10. Incremental Visualizer for Visible Objects

    DEFF Research Database (Denmark)

    Bukauskas, Linas; Bøhlen, Michael Hanspeter

    This paper discusses the integration of database back-end and visualizer front-end into a one tightly coupled system. The main aim which we achieve is to reduce the data pipeline from database to visualization by using incremental data extraction of visible objects in a fly-through scenarios. We...... also argue that passing only relevant data from the database will substantially reduce the overall load of the visualization system. We propose the system Incremental Visualizer for Visible Objects (IVVO) which considers visible objects and enables incremental visualization along the observer movement...... path. IVVO is the novel solution which allows data to be visualized and loaded on the fly from the database and which regards visibilities of objects. We run a set of experiments to convince that IVVO is feasible in terms of I/O operations and CPU load. We consider the example of data which uses...

  11. Incremental short daily home hemodialysis: a case series.

    Science.gov (United States)

    Toth-Manikowski, Stephanie M; Mullangi, Surekha; Hwang, Seungyoung; Shafi, Tariq

    2017-07-05

    Patients starting dialysis often have substantial residual kidney function. Incremental hemodialysis provides a hemodialysis prescription that supplements patients' residual kidney function while maintaining total (residual + dialysis) urea clearance (standard Kt/Vurea) targets. We describe our experience with incremental hemodialysis in patients using NxStage System One for home hemodialysis. From 2011 to 2015, we initiated 5 incident hemodialysis patients on an incremental home hemodialysis regimen. The biochemical parameters of all patients remained stable on the incremental hemodialysis regimen and they consistently achieved standard Kt/Vurea targets. Of the two patients with follow-up >6 months, residual kidney function was preserved for ≥2 years. Importantly, the patients were able to transition to home hemodialysis without automatically requiring 5 sessions per week at the outset and gradually increased the number of treatments and/or dialysate volume as the residual kidney function declined. An incremental home hemodialysis regimen can be safely prescribed and may improve acceptability of home hemodialysis. Reducing hemodialysis frequency by even one treatment per week can reduce the number of fistula or graft cannulations or catheter connections by >100 per year, an important consideration for patient well-being, access longevity, and access-related infections. The incremental hemodialysis approach, supported by national guidelines, can be considered for all home hemodialysis patients with residual kidney function.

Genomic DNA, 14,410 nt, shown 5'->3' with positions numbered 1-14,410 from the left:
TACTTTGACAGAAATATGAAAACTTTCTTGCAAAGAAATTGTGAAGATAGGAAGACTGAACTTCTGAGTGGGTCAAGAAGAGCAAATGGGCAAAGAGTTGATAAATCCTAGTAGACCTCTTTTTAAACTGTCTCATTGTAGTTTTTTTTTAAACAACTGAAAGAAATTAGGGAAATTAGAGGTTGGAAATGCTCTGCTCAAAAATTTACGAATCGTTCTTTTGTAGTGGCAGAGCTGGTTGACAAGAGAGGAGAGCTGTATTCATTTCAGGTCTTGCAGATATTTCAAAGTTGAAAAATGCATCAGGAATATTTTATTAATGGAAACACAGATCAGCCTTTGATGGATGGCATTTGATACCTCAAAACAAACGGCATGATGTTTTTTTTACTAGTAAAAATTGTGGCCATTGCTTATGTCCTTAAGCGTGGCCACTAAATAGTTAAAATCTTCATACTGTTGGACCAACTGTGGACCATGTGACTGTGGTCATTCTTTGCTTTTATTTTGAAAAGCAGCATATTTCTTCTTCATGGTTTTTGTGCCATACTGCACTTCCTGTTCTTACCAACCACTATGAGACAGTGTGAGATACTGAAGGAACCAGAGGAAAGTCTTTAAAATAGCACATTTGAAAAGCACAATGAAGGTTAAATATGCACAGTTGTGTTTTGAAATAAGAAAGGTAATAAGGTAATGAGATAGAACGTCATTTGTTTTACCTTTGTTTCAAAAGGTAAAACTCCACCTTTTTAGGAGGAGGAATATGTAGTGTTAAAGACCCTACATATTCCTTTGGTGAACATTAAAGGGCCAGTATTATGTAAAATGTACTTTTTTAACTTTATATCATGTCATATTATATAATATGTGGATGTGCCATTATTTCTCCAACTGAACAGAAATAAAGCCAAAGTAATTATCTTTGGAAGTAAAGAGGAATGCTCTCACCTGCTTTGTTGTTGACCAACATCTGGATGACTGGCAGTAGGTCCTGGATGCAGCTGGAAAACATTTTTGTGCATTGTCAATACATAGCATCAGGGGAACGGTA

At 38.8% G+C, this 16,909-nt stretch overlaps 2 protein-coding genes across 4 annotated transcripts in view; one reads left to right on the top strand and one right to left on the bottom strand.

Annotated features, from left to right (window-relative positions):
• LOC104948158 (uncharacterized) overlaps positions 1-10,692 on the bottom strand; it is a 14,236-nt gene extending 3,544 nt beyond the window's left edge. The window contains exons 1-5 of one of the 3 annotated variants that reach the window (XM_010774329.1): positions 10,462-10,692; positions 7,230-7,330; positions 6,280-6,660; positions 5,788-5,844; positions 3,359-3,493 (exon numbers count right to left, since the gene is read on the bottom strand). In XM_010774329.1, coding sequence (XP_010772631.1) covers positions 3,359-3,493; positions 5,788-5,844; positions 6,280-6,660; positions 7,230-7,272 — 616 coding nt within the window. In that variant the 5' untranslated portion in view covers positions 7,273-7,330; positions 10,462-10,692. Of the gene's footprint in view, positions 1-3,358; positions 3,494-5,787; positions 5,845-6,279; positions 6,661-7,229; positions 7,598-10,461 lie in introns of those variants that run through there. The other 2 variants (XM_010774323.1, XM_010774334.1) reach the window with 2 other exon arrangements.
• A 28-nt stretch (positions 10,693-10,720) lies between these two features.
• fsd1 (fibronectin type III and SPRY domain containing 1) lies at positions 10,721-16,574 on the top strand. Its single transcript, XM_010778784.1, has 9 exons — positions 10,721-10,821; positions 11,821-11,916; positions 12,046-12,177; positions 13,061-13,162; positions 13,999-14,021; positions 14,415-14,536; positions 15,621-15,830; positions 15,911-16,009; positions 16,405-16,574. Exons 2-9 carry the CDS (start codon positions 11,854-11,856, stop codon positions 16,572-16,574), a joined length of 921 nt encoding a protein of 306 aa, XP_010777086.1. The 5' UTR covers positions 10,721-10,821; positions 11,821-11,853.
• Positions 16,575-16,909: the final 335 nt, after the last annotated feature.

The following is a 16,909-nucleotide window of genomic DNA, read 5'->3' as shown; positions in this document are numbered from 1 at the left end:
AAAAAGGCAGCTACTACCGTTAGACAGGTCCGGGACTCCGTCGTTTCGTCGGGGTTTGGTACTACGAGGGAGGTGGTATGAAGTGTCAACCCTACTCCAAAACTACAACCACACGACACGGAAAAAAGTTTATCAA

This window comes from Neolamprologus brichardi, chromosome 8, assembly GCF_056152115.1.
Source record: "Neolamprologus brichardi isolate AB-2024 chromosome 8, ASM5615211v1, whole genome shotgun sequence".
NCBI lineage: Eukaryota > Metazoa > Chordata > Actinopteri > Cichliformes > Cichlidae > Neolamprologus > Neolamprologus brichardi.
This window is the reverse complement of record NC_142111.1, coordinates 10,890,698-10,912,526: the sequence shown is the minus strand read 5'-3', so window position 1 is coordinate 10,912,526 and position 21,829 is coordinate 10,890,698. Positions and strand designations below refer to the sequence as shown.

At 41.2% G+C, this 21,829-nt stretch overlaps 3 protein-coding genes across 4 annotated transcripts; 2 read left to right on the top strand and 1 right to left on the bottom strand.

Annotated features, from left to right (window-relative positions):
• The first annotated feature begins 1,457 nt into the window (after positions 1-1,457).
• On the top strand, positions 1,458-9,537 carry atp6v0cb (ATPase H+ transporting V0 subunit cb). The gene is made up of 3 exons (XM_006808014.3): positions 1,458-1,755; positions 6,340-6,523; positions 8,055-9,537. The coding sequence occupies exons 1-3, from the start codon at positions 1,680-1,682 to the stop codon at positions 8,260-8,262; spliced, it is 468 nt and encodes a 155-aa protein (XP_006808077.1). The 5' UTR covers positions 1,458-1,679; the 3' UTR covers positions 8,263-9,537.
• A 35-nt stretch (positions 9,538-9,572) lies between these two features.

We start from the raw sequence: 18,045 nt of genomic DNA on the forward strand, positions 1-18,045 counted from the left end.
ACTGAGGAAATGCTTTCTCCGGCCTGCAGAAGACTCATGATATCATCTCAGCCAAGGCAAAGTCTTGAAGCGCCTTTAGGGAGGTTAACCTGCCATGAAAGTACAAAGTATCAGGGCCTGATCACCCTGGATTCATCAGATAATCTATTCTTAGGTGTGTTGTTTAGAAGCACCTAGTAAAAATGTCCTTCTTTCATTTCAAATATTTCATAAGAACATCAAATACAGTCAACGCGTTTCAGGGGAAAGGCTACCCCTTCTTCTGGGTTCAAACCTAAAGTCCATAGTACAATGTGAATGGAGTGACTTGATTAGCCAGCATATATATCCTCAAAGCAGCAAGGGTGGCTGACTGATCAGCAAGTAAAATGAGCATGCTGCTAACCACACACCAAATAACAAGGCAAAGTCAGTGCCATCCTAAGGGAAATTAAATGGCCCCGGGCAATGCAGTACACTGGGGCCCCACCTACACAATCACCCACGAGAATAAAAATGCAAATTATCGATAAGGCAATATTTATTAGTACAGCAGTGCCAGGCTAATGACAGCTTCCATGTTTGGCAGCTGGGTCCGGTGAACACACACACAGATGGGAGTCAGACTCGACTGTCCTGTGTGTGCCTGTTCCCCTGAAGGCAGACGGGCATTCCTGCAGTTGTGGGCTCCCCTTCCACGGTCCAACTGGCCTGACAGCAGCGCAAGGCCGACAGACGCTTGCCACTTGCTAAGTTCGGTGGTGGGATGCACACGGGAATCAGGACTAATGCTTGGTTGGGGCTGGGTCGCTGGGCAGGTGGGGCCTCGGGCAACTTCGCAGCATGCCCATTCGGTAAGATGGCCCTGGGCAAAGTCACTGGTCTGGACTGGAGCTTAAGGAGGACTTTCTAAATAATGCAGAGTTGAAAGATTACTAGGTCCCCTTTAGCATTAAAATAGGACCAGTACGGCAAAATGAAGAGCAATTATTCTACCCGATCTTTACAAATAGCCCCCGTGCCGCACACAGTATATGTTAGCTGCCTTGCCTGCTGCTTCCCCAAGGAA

12. Reduced α-stable dynamics for multiple time scale systems forced with correlated additive and multiplicative Gaussian white noise

    Science.gov (United States)

    Thompson, William F.; Kuske, Rachel A.; Monahan, Adam H.

    2017-11-01

    Stochastic averaging problems with Gaussian forcing have been the subject of numerous studies, but far less attention has been paid to problems with infinite-variance stochastic forcing, such as an α-stable noise process. It has been shown that simple linear systems driven by correlated additive and multiplicative (CAM) Gaussian noise, which emerge in the context of reduced atmosphere and ocean dynamics, have infinite variance in certain parameter regimes. In this study, we consider the stochastic averaging of systems where a linear CAM noise process in the infinite variance parameter regime drives a comparatively slow process. We use (semi)-analytical approximations combined with numerical illustrations to compare the averaged process to one that is forced by a white α-stable process, demonstrating consistent properties in the case of large time-scale separation. We identify the conditions required for the fast linear CAM process to have such an influence in driving a slower process and then derive an (effectively) equivalent fast, infinite-variance process for which an existing stochastic averaging approximation is readily applied. The results are illustrated using numerical simulations of a set of example systems.